12. Acetylene gas is stored in steel tanks in fashion similar to your description. It is absorbed by an inner material, carbon, I believe, possibly saturated with acetone, but I forget where I heard that. Typical pressure encountered with usual surrounding temperatures is several hundred pounds per square inch. I have always heard it is stored thusly for purposes of safety, but never understood the issue. I expect @John Cuthber has greater knowledge of this than I, and perhaps he will share. Interesting to note here that it is common practice in industry (at least here in the States) to use liquid propane fed directly in that form to the engines of fork-lift trucks. Perhaps delivery volume is inadequate in gas form, made even worse by the cooling effect on the tank of gas leaving it, which lowers the pressure. Such operation would likely be unstable. Delivering liquid ensures fairly constant pressure, so long as surrounding temperature remains relatively constant. IMHO, a glut of gasoline will present itself should a fairly rapid transition, say, changeover for a following model-year occurs, making it the predominating fuel. However, gasoline prices are highly variable, and quite manipulable. I should think if considerable differences exist regarding exhaust emissions between liquid fuel and gaseous, that will affect the result. Hydrogen usage, of course, is most preferable in that respect. Personally, I've witnessed too many hydrogen explosions to yet become comfortable with it's general use. Ask the Germans!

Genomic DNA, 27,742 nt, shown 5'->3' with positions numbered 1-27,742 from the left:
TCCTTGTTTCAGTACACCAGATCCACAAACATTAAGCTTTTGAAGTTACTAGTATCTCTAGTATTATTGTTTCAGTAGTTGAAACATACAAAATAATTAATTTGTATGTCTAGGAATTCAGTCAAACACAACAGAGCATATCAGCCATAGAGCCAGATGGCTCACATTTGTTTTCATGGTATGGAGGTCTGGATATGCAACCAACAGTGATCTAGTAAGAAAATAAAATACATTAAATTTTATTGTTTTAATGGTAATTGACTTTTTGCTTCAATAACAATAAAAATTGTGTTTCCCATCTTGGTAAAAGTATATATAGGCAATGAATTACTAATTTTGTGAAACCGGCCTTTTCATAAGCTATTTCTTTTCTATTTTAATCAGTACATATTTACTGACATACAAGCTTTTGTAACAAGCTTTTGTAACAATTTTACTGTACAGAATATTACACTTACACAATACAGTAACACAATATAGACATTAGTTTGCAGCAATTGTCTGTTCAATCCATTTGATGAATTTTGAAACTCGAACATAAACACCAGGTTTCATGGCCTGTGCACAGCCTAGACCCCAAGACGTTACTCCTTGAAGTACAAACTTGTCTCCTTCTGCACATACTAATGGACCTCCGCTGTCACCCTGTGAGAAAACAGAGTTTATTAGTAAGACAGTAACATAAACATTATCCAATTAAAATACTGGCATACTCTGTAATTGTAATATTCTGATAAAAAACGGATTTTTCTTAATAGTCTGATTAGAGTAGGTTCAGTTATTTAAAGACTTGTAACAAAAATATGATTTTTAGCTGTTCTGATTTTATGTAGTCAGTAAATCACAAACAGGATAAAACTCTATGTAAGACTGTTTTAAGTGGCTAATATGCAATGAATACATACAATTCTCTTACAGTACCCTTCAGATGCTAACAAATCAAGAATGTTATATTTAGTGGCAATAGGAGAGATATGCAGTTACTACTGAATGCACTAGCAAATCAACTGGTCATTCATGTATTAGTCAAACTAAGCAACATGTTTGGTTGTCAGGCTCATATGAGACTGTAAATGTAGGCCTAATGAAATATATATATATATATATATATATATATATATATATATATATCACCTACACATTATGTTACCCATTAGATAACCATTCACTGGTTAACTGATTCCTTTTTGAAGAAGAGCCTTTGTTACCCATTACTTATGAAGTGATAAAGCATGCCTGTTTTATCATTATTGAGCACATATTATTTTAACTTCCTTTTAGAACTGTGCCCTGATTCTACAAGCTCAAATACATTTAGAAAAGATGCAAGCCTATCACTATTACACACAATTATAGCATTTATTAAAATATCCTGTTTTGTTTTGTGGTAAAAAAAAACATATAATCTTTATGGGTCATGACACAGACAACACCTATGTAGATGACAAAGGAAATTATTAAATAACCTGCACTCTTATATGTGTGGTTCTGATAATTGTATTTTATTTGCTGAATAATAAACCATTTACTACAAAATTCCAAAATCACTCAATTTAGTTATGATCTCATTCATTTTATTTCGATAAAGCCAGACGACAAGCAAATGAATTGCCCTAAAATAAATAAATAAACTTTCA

13. Correct. However, the concern is that if the liquid will not BOIL, no pressure to deliver it is readily available. IOW, "Butane boils at -0.5°C so when the ambient temperature falls to around freezing no gas is produced and even at around +4°C the pressure is too low to be useful. Propane boils at -42°C so can be used in arctic conditions.
  14. Not to feel badly; it was not until I was in my 60s that I learned the veins returning blood from lower extremities are surrounded by tiny muscle structures which contract one following another, as the heart brings blood back upwards, against gravity. They act in effect as check valves, holding the blood between them when the diastolic (resting) part of the pulse presides, preventing a coursing up and down of the contents. Truly amazing!
  15. Our plant in Indiana used Propane in winter when natural gas supplies were curtailed. Two 30,000 gallon tanks of it. A sudden "cold snap" resulted in a noticeable slow-down of the boilers' output, then cessation. Determined the "propane" was freezing in piping connecting the tanks to the plant building. Subsequent investigation determined that the LPG supplier routinely blended BUTANE with the PROPANE, as it was less expensive. The customer normally never knew........until his pipes froze with the much higher freezing-point butane! 30 degrees F.